Eyes fall on Florida as COVID-19 hospitalizations soar
More than 10,000 people are currently fighting COVID-19 in hospitals as inpatients across the state of Florida.
Doctors are worried that if things get worse, non-COVID-19 patients may need to go to different emergency rooms. Those same doctors and nurses have been on the frontlines of this pandemic for 17 months now.
And, COVID-19 survivors say you don’t want to end up in the hospital as they have. John Loeber spent time in the hospital with COVID-19 and says not knowing if you’ll survive is the hardest part.
“When I was in the hospital, I literally thought I was going to die,” said Loeber. That feeling isn’t a good feeling.
“You do not want to be in the hospital. You just don’t. It’s not a fun place to be,” he said.
Loeber contracted COVID-19 in June of 2020. He is doing much better now but his journey to recovery was a long one. “It was a good six to eight months of recovery before I got back to normal,” he said.
With Florida hospitalization rates at the highest they’ve been since the pandemic began, Leober knows for a fact that the health care worker must be exhausted.
“You could tell these are people that are just like us they have families to go home to,” Loeber said.
Dr. Rebekah Bernard is with the Collier County Medical Society and agrees that health care workers have families to go home to as well. “They are working very hard. My guess is that they are exhausted,” Bernard said.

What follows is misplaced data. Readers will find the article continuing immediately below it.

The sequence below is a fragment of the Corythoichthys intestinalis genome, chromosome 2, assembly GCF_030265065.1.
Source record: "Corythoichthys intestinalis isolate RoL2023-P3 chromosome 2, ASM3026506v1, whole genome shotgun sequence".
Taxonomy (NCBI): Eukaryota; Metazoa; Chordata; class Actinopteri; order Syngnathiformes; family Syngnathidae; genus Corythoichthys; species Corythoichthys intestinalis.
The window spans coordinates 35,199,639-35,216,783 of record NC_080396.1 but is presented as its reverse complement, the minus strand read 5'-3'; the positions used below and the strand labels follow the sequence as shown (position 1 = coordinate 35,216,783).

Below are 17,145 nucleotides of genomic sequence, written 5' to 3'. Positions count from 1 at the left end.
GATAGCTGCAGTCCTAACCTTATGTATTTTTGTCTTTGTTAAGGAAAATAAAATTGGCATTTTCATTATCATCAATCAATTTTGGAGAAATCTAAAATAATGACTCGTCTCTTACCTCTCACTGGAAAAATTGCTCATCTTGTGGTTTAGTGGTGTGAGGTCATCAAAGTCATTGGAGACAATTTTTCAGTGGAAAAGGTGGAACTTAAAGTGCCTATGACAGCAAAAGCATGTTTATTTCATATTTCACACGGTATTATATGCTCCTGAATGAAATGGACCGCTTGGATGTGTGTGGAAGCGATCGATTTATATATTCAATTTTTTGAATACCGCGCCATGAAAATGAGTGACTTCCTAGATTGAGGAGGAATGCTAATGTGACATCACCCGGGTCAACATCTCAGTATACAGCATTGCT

Bernard is also worried that because of the lack of resources and level of exhaustion, some non-COVID-19 patients may have to go to other ERs as more people contract the virus.
“Just today, I had to call 911 for an emergency patient not COVID related,” Dr. Bernard said. “But the EMS crew had to take him to a free-standing ER rather than the regular emergency room because they told me there is no availability in the main ER right now.”
COVID-19 survivors, like Loeber, hope you take their messages seriously. “You do not want this because you don’t know how your body is going to react to it,” Loeber said.
NCH says they have a total of 715 beds available with 48 critical care beds but, under its emergency COVID Surge Plans, they can expand to 1,000 total beds and 143 critical care beds.
Lee Health said last week that it has enough resources to care for all of its emergency department patients.